Charles R. Williams

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Charles R. Williams
Dr.
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Longview
Orthopaedic Sports Medicine
East Texas Orthopaedic Clinic
804 Medical Circle Drive. Ste. H
Longview
TX
75605

What are non-surgical options for treatment of arthritis?

With few exceptions, non-operative treatment should be attempted first. Initial treatments may include the use of nonimpact conditioning activities, specific strengthening exercises, and braces/orthotics. Tylenol, anti-inflammatory medications, or glucosamine compounds may help relieve pain and inflammation. Weight loss for individuals who are overweight minimizes pain and can slow progression of the disease. Occasional steroid injections or viscosupplementation may provide relief if the initial treatments are unsuccessful.

 

I have been told that I separated my shoulder. Does that mean it is out of the socket?

No. A shoulder separation is an injury to the joint at the outer end of the collarbone and the shoulder blade. It is usually caused by a blow to or fall onto the lateral shoulder. The injury sometimes results in prominence of the end of the collarbone. A separation is usually treated with a sling as needed for comfort, occasional pain medication, and gradual return to normal activities. Higher grade (more severe) injuries, or those in heavy laborers or the dominant arm in an overhead athlete, sometimes require surgical treatment. When the shoulder’s ball comes out of the socket, it is called a dislocation.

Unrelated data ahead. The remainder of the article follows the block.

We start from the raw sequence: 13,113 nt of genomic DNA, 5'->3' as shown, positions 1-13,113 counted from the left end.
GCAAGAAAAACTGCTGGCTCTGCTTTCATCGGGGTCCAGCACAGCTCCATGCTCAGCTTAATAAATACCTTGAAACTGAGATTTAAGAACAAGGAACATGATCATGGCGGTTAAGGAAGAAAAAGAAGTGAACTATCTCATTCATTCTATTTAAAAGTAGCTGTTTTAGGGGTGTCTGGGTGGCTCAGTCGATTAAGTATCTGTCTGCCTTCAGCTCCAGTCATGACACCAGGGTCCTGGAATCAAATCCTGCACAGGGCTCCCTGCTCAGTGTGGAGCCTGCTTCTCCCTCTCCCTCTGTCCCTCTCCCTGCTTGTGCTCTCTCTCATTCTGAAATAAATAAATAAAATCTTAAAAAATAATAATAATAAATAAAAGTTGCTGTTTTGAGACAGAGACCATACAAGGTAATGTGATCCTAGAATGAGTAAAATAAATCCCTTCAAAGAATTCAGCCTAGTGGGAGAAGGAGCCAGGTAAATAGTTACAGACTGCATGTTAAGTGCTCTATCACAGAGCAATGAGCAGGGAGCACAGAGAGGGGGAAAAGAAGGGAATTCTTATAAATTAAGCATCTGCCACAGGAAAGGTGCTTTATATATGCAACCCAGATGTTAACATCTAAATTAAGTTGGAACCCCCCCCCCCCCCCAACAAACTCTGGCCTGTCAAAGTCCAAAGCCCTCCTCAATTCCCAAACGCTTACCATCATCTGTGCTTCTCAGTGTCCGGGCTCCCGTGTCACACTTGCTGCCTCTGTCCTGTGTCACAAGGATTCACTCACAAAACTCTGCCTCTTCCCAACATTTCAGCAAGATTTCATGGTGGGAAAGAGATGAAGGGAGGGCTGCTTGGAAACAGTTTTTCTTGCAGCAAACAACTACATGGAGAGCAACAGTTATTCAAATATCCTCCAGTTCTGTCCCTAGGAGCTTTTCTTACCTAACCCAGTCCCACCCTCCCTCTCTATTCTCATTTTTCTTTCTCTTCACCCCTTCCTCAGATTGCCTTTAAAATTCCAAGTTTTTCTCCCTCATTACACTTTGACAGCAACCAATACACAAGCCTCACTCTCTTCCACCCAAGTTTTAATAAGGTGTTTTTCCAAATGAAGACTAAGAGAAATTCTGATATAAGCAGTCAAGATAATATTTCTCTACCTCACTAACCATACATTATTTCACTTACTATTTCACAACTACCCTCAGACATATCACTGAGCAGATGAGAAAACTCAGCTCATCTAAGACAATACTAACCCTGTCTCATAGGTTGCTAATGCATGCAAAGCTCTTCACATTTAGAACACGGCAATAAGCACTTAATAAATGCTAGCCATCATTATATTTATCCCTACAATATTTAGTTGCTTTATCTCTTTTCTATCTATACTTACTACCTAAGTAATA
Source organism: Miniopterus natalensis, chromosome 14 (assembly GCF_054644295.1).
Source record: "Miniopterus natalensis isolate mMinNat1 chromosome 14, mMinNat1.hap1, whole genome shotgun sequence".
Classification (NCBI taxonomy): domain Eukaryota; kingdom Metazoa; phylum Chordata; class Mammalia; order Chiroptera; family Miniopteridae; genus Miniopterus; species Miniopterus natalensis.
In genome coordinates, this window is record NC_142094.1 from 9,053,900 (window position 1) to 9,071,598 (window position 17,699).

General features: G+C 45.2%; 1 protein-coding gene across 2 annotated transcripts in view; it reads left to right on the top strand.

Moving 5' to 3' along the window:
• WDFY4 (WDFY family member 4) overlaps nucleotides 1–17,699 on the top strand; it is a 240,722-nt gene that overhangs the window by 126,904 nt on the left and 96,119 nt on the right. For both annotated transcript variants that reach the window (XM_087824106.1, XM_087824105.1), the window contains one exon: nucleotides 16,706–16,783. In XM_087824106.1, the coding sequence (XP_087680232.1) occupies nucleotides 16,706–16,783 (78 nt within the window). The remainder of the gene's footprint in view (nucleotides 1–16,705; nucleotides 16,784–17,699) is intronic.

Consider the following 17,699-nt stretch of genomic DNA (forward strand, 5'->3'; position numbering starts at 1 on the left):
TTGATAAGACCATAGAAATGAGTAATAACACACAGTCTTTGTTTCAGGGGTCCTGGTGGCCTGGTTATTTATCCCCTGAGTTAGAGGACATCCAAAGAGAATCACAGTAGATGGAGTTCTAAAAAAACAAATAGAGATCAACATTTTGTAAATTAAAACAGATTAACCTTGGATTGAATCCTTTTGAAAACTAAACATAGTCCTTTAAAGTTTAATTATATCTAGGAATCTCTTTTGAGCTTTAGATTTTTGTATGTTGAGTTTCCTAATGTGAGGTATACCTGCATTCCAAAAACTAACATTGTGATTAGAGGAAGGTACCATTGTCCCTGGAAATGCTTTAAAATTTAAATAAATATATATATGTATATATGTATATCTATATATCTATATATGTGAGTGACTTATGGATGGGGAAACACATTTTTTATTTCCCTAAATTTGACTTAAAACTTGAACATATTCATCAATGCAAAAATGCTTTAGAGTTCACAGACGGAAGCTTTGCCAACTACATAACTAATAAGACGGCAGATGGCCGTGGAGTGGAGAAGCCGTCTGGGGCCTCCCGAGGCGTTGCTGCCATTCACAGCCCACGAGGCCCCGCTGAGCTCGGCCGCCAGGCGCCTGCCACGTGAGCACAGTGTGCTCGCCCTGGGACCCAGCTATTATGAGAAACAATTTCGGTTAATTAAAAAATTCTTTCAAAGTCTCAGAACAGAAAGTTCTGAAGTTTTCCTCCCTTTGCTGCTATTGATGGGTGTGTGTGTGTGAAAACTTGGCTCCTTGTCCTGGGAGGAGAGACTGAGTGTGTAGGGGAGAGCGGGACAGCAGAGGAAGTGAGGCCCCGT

What is the difference between shoulder dislocation and shoulder subluxation?

These injuries most commonly occur when the arm is overhead and then forced backwards. A subluxation means that the ball part of the shoulder joint slips part way out of the socket, and then returns to its normal position. In a dislocation, the ball part of the shoulder comes completely out of the socket. The latter injury often requires a manual reduction by a healthcare professional, sometimes with sedation necessary. Recurrent subluxations can often be treated with exercises. Repeated dislocations or subluxations that don’t respond to conservative treatment often require surgical treatment.

Charles R. Williams
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Charles R. Williams
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